To establish that a violation was willful, the Secretary bears the burden of proving that the violation was committed with either an intentional disregard for the requirements of the Act or with plain indifference to employee safety. Williams Enterprises, Inc., 13 BNA OSHC 1249, 1256-57 (No. 85-355, 1987). There must be evidence that an employer knew of an applicable standard or provision prohibiting the conduct or condition, and consciously disregarded the standard. Hern Iron Works, Inc., 16 BNA OSHC 1206, 1215 (No. 89-433, 1993). A violation is not willful if the employer had a good faith belief that it was not in violation. The test of good faith for these purposes is an objective one – whether the employer’s belief concerning the interpretation of a rule was reasonable under the circumstances. Gen. Motors Electro-Motive Div., 14 BNA OSHC 2064 (No. 82-630, 1991).
Sec’y of Labor v. S. G. Loewendich and Sons, 16 BNA OSHC 1954, 1958 (No. 91-2487, 1994).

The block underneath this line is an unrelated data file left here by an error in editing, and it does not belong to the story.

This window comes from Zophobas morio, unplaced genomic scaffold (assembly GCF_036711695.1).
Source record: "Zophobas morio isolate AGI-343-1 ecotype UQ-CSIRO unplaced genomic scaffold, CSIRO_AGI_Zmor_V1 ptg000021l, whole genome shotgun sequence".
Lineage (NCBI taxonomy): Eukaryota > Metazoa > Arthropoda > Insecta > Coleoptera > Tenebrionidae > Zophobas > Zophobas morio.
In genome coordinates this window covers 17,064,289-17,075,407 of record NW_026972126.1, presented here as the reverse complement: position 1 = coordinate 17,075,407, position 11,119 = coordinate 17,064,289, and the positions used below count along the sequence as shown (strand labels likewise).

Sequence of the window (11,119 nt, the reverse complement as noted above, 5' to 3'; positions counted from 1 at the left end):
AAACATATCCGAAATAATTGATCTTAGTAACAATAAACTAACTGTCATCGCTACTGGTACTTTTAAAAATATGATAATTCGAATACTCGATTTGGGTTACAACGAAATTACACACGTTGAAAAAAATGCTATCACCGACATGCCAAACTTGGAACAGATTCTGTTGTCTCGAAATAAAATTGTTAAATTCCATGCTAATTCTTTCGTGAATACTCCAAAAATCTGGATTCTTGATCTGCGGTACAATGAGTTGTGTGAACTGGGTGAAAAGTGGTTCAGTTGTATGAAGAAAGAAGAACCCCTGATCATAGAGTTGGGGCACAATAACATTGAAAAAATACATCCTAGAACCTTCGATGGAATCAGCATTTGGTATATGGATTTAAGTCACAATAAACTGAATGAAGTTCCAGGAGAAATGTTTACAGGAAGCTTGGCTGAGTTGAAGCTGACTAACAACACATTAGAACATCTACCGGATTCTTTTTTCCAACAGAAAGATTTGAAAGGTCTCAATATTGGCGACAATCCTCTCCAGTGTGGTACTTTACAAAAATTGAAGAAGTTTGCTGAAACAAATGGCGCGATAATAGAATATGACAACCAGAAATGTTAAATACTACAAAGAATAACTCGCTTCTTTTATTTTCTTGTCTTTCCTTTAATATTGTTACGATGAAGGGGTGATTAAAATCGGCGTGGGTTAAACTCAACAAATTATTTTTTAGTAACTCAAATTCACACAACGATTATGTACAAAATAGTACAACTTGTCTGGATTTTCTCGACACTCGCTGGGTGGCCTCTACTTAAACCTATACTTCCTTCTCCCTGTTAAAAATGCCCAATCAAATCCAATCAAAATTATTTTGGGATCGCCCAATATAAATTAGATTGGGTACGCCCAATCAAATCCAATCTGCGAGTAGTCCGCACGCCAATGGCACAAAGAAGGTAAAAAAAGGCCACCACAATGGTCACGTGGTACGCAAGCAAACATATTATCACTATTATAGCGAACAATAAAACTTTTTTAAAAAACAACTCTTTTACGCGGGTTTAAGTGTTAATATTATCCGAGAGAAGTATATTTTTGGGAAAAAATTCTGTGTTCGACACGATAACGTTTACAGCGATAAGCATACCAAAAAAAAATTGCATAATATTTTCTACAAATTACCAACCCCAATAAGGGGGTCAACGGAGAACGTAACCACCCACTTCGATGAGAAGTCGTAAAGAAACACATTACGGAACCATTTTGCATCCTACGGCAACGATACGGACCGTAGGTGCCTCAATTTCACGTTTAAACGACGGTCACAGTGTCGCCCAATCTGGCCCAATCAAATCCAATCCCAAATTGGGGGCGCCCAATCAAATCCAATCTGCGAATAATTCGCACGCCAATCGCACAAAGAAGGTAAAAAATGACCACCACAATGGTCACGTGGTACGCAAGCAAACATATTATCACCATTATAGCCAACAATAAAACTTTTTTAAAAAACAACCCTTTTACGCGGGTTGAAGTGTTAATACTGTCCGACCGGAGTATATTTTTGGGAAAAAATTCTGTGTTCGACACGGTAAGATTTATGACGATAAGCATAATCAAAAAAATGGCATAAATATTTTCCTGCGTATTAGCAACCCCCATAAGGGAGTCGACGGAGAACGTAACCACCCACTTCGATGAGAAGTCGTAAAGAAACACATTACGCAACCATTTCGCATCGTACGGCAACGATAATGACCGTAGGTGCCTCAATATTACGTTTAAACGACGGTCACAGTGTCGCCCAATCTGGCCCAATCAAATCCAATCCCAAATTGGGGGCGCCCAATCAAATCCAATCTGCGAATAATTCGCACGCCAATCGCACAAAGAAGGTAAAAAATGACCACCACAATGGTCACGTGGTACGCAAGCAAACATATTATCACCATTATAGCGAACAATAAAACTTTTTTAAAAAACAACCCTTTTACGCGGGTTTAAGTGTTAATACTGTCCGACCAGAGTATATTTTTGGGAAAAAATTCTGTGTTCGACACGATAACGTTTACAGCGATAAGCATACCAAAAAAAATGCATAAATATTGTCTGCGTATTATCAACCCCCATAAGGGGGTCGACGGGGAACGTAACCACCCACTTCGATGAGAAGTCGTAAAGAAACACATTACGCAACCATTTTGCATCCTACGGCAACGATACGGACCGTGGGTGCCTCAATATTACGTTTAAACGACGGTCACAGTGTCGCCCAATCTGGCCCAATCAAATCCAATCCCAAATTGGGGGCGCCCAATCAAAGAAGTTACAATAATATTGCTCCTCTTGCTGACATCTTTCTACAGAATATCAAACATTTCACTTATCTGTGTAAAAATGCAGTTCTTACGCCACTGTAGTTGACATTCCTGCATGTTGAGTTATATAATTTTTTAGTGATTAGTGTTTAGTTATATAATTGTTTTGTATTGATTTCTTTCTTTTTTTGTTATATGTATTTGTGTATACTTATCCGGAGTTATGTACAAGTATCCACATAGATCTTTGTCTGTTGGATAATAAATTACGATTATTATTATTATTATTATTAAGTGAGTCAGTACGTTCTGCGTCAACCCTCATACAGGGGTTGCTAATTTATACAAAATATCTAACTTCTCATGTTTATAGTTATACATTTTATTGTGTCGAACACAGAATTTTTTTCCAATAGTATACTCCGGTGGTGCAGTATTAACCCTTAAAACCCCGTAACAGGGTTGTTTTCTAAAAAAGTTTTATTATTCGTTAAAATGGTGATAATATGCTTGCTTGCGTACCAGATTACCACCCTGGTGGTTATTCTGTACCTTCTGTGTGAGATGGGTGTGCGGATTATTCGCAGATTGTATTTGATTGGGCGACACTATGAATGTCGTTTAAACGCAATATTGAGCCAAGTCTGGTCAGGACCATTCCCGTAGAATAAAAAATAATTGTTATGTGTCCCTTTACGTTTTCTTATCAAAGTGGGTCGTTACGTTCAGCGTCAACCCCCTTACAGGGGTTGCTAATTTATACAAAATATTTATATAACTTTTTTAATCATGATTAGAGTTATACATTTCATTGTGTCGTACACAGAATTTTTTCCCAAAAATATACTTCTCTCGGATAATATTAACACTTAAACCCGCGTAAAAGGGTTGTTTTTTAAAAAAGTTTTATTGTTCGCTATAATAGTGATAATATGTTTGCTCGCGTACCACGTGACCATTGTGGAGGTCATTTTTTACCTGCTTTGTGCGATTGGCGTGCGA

However, an employer’s belief that alternative protective measures are superior to the requirements of a safety standard will not relieve that employer of a finding of a willful violation. Sec’y of Labor v. Trinity Indus. Inc., 16 BNA OSHC 1670, 1673 (11th Cir. 1004).
The evidence in this case supports the conclusion that Respondent had a heightened awareness of the requirements of the standard cited. Respondent’s long experience in the demolition industry and its institutional knowledge gained over that period of time has placed it in the unique position of being a leader in the demolition industry. Comprehensive and detailed written preplanning demolition and safety documents prepared for each job site are based upon that experience and institutional knowledge. It is undisputed that Respondent knew that the most effective method for protecting against falling debris was the scaffold/box containment system which complies with the canopy requirement of the standard, (29 C.F.R. § 1926.501(c) (2009). Respondent, by virtue of its detailed demolition documents, knew or should have known that a toe board was insufficient protection against falling debris during floor by floor demolition activities.